REVIEW lp adjustable snare and kevin ricard cajons
From £180 Two new American-made cajon models from percussion giant LP
Keeping up with the constant demand for the traditional Peruvian box drum, LP has added two brand new models to its cajon selection. Today we’re taking a look at the Adjustable Snare cajon and the Kevin Ricard signature model.
The Adjustable Snare cajon uses three sets of 16-strand snare wires evenly spaced along a metal beam, positioned on the back of the playing surface. A long connecting rod then extends to the back of the cajon where a control knob can, as the name suggests, be used to alter the wire tension. The snares can also be turned off entirely for a more traditional sound. Featuring an MDF shell, the body has a smooth, painted black finish, while the birch front-plate is left in all its natural glory. The cajon has a small rubber foot at each corner, designed to prevent sliding and add to the overall stability.
The Kevin Ricard model is the latest addition to LP’s Americana series and comes bearing the name of the session percussionist whose credits include The TonightShow and AmericanIdol bands. Sharing features with some of its siblings, the Signature model uses 11-ply ‘plantation grown baltic birch’ – chosen for its durability and resonant qualities. The Signature model uses a heartwood front-plate and has “angled top corners for comfortable playing”. Interestingly, not only are the corners rounded off at the front, but the back edges have been cut-away completely from top to bottom. Combined with a slightly shallower frame, this could mean a little more comfort for those who like to hook their feet around the back of the cajon whilst playing. On the back of the box, above the 5" port is the LP Americana Series logo, including the “handcrafted in the USA” slogan.
Other than the obvious difference in materials between the two instruments, the main characteristic that sets them apart is the unique tuning system of the Americana cajon. Instead of snare wires, the Kevin Ricard signature uses four D’addario guitar strings stretched from top to bottom along the inside of the front-plate. Four corresponding dials (which appear to be actual guitar tuning pegs) are recessed at the front of the seating surface, allowing string tension to be altered. Not only does this offer an alternative tonal characteristic, but also allows on-the-fly tweaks.
At first glance there is a distinct difference between the two models. The Signature model, with its natural birch body and curved edges, looks discernibly more elegant than the plain black of the Adjustable Snare model. That said, it would be entirely unfair to pit the two directly against each other considering the massive price gap. The more expensive Kevin Ricard Signature model comes in at a whopping £428 while the Adjustable Snare is a mere £180 in comparison. Therefore, it may come as little surprise that the Signature model comes out on top in terms of sound.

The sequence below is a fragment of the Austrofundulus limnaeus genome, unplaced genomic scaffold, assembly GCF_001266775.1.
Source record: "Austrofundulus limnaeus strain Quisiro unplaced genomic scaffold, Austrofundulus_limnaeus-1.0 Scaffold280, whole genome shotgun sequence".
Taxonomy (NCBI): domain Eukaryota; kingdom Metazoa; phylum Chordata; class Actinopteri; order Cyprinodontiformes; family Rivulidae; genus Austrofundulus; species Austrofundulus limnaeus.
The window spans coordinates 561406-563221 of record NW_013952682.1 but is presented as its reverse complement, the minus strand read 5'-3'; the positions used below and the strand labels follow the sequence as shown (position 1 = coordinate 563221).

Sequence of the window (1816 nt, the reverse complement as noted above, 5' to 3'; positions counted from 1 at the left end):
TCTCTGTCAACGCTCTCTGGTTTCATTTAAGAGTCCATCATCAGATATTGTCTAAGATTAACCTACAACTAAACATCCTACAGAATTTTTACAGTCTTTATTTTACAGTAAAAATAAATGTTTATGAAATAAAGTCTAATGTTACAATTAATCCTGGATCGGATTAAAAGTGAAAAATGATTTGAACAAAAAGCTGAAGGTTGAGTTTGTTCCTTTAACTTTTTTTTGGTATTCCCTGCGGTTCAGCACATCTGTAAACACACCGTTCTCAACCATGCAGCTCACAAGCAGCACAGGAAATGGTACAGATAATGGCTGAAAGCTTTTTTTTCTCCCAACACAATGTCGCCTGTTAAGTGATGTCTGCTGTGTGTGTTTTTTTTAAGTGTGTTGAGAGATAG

Despite the slightly shallower profile of the Signature model, the birch shell combined with the paler heartwood front-plate produces a noticeably lower bass note than its sibling. The guitar string tuning system lends a dryer response to the higher notes which gives it more of a papery quality. The tensioning system itself is very subtle and, despite the convenient location of the dials, takes a fair bit of turning to result in any noticeable change in sound.
The Adjustable Snare Cajon, with its triple 16-strand snare wires, is far less subtle asI dial through the tension settings. Over the course of six revolutions of the rear knob, the wires go from an off position to the tightest the cajon will allow, offering a plethora of tonal options. A word of warning though; at the very tightest setting the wires are crushed against the back of the front-plate, resulting in some prominent metallic spring-like noises.
Although the Signature model offers more low-end, the Adjustable Snare cajon still produces a pleasing thump when struck in the centre. The bass response was amplified even further when combined with DW ’s new Cajon Pedal (reviewed in Rhythm 265). I used this cajon as part of a mini-kit set up with snare and hi-hats for an acoustic gig, and was not disappointed. A small but useful feature is the semi-circular dowel that is placed along the top of the sound port on the inside. This simple addition makes carrying the cajon with one hand much more comfortable. The Kevin Ricard Signature model is undoubtedly better suited for the more serious cajon players out there, but for the hobbyist or the local street musician, the Adjustable Snare Cajon is a safer, more affordable bet.
Three 16-strand snare wires are evenly spaced across the front-plate
Curved front corners are designed for more comfortable playing The Signature cajon’s body is made of 11-ply plantation-grown Baltic birch The Kevin Ricard model uses four D’Addario guitar strings instead of wires